My Story

I originally wrote this for National Coming Out Day, 2010. I haven’t updated it since then, but may do so soon. I hope you enjoy this.

Harvey Milk once said, “Should a bullet enter my brain, let the bullet destroy every closet door in this country.”  I’ve attempted to live by Harvey Milk’s words since I heard them several years ago.  Today marks National Coming Out Day for the gay community; not just in America, but across the globe.  With recent events, I realized now is a pivotal moment in our history to finally make that pronouncement.  On my 25th birthday, in 2008 I came out to most of my friends.  In 2009, I came out to my parents and sister and in 2010 I am coming out to the rest of you.  I am gay.

For those that are just finding out now that may feel hurt I didn’t tell you sooner; I am truly sorry.  For some of you, I found it hard to find the words to say.  For others, I didn’t feel it was necessary to point it out.

The road to discovering and accepting my sexuality was not an easy one. In American society we are raised to believe heterosexual relationships are the only natural and accepted ”lifestyle” and homosexuality is evil, wrong and unnatural. Science has proven that statement to be untrue.

I began noticing myself to be different from my other classmates when I was around 14. As the boys started showing interest in the girls and the girls in the boys, I couldn’t help but to sit back and think of the boys. I remember trying to ignore my impulses and try to mask my orientation. I was able to fairly well for many years, but my feelings towards the same sex only grew more intense as the years went by.

I was raised in a house that believed in God, but we never spoke about it or went to church. My freshman year of high school, I joined the Fellowship of Christian Athletes with a few other friends. I served on the leadership team my sophomore year. My interest in FCA sparked a religious interest for my family. Soon after I joined, we began looking for a church home.

During this time, while I served on the leadership team, I developed a very conservative outlook on religion. I believed homosexuality to be an abomination. This began an inner battle within myself over my natural feelings and what I had been taught growing up. As the fight grew, I confided in a close friend. I told her I had feelings for men, but I was going to seek treatment. I was researching ex-gay ministries to help cure me. A few months later, I chose to accept myself. Although I believe today it was my interpretation and own insecurities, back then I didn’t feel she was supportive of my decision and I quickly retreated back in the closet claiming it all to be a big joke. I didn’t come back out to her until 2008; 8 years later.

When I was 20, I was still trying to suppress my orientation and pray the gay away. I moved to Springfield in 2004 and joined Campus Crusade for Christ. In January of 2005 Cru took a trip to Denver, CO for the Denver Christmas Conference.  I shared a hotel room with several other guys. I couldn’t help but to peek when they would be changing. I felt guilty, disgusting and wrong for doing so. One of the last days of the conference, a speaker came to speak about how he was gay and changed his life through God. He was “happily” married to a woman and had children. I was very interested in hearing his sermon, but decided to go up in the mountains of Colorado instead.  Looking back, it was probably a good thing as it would have confused me even more than what I already was.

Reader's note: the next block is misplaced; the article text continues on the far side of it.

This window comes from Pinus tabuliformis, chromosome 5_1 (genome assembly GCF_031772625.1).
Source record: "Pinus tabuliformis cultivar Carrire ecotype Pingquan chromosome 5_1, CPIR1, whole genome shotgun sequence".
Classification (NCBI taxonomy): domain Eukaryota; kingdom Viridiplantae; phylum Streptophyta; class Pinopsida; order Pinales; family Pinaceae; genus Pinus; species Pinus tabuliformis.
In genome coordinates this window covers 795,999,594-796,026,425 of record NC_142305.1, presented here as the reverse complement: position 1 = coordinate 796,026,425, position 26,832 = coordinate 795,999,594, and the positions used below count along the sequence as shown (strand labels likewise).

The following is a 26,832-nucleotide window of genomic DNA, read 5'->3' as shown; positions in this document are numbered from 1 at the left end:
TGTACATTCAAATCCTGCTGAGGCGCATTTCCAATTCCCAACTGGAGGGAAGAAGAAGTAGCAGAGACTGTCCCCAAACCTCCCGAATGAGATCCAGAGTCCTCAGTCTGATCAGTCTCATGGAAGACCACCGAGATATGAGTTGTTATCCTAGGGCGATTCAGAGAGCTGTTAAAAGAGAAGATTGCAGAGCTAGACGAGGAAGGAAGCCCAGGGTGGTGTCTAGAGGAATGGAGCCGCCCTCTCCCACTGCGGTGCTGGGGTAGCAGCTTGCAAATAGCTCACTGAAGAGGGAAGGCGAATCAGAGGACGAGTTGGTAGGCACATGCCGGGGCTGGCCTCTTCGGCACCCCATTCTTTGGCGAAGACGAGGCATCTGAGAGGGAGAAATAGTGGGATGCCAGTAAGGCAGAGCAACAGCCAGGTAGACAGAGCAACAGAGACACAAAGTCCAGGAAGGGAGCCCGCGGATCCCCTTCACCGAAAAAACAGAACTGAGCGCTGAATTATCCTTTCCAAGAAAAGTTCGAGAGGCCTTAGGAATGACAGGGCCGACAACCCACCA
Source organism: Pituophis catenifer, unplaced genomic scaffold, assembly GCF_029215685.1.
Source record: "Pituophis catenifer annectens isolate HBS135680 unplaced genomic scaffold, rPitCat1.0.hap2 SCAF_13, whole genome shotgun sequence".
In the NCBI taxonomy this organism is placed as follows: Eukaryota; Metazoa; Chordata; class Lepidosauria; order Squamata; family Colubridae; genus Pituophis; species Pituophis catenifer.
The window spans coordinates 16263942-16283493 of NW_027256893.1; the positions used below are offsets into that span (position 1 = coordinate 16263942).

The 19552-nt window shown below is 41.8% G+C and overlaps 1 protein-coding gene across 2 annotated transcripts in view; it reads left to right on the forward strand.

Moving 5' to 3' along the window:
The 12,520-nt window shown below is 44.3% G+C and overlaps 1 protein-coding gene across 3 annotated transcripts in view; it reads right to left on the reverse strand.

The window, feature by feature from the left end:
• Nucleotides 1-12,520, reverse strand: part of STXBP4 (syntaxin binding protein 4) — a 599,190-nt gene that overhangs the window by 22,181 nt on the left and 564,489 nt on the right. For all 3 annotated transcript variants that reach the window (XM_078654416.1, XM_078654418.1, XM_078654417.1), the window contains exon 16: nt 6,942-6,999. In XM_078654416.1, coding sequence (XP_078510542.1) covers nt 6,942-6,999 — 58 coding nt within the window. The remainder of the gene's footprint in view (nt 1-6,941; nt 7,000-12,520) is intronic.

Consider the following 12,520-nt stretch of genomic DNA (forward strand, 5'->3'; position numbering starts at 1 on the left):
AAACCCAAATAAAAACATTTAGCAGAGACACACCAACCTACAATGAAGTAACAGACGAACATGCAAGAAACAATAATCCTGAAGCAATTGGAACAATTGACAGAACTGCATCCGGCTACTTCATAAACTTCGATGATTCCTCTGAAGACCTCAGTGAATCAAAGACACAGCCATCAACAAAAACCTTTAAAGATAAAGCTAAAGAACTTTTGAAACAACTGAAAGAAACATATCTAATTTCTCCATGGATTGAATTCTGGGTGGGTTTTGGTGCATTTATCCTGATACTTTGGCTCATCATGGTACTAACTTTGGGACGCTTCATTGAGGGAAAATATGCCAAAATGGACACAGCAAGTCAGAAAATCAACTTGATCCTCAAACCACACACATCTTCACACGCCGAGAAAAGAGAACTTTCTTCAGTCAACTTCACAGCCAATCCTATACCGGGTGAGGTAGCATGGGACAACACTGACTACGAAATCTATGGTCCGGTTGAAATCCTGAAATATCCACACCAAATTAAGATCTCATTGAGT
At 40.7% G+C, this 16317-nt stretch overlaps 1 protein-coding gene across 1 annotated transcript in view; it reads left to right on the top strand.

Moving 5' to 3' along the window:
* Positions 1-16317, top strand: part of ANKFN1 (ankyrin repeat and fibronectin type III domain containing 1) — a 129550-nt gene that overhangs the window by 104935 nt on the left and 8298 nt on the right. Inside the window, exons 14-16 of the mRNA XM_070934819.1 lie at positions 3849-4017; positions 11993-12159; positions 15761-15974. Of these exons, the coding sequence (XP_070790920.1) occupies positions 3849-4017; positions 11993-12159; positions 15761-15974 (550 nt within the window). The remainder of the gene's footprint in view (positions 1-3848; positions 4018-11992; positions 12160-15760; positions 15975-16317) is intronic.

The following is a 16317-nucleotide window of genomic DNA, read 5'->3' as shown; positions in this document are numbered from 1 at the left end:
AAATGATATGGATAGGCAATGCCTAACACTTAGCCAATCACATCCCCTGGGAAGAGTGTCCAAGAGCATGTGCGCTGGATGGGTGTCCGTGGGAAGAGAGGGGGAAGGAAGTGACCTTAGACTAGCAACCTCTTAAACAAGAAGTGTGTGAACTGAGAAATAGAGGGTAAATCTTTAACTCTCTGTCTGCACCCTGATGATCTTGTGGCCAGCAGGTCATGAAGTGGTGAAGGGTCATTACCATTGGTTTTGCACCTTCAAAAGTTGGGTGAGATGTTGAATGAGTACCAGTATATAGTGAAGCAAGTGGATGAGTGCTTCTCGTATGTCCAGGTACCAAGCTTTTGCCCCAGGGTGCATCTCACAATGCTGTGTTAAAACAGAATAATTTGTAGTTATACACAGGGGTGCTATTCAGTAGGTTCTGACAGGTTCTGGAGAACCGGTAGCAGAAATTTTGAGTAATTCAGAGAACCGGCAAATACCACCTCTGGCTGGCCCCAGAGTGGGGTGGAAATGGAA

Another four years would pass before I would really come to grips with and face my sexual identity. A friend of mine had recently come out and started dating another girl. That year her birthday was at the gay club in town.  When I got there I was mortified; drag queens, dance music, men kissing other men, women kissing women, “ugh!” I thought. I was highly uncomfortable.  At the end of the night, a guy who would become a dear and very supportive friend of mine came up to me, put his hands on my shoulders and said, “I know you’re straight, but you’re adorable.” His remark stuck with me. I soon realized I was 24 years old and I’d been battling for 10 years. It was about damn time for me to live my life for me and not for how society wanted me to live it.

Throughout my struggles I never had the support of people that could relate to me. With my friend coming out, I finally did. I could finally talk to someone about how I was feeling and they’d understand.  Being friends with her helped give me the ability to meet other gay people and create a support line.  Although I have extremely supportive straight friends, they couldn’t quite understand the battles going on within me.  I am very grateful for the friends I do have, and thank them for being so supportive.

Besides coming out to my parents, the hardest path on my road to acceptance was reconciling my Christian faith and my sexual orientation.  Through my voyage of finding the “truth,” I began questioning God.  How could He create me as I am and yet the majority of His “people” condemn me to Hell, when it’s not even their place to do so?  The God I believed in was a God that loved people regardless of who they loved.  I guess people forget the underlying theme throughout the New Testament is love, acceptance and tolerance.  It was Jesus that came up to a group of people about to stone a gypsie and said, “He who is sinless should cast the first stone.”  One of my favorite TV shows, Queer as Folk, has a quote that I like to carry around with me, “… He created you in his image.  At least that’s what I’ve always been taught.  And since God is love, and God doesn’t make mistakes, then you must be exactly the way he wants you to be.  And that goes for every person, every planet, every mountain, every grain of sand, every song, every tear…..  and every faggot.  We’re all his.  He loves us all.”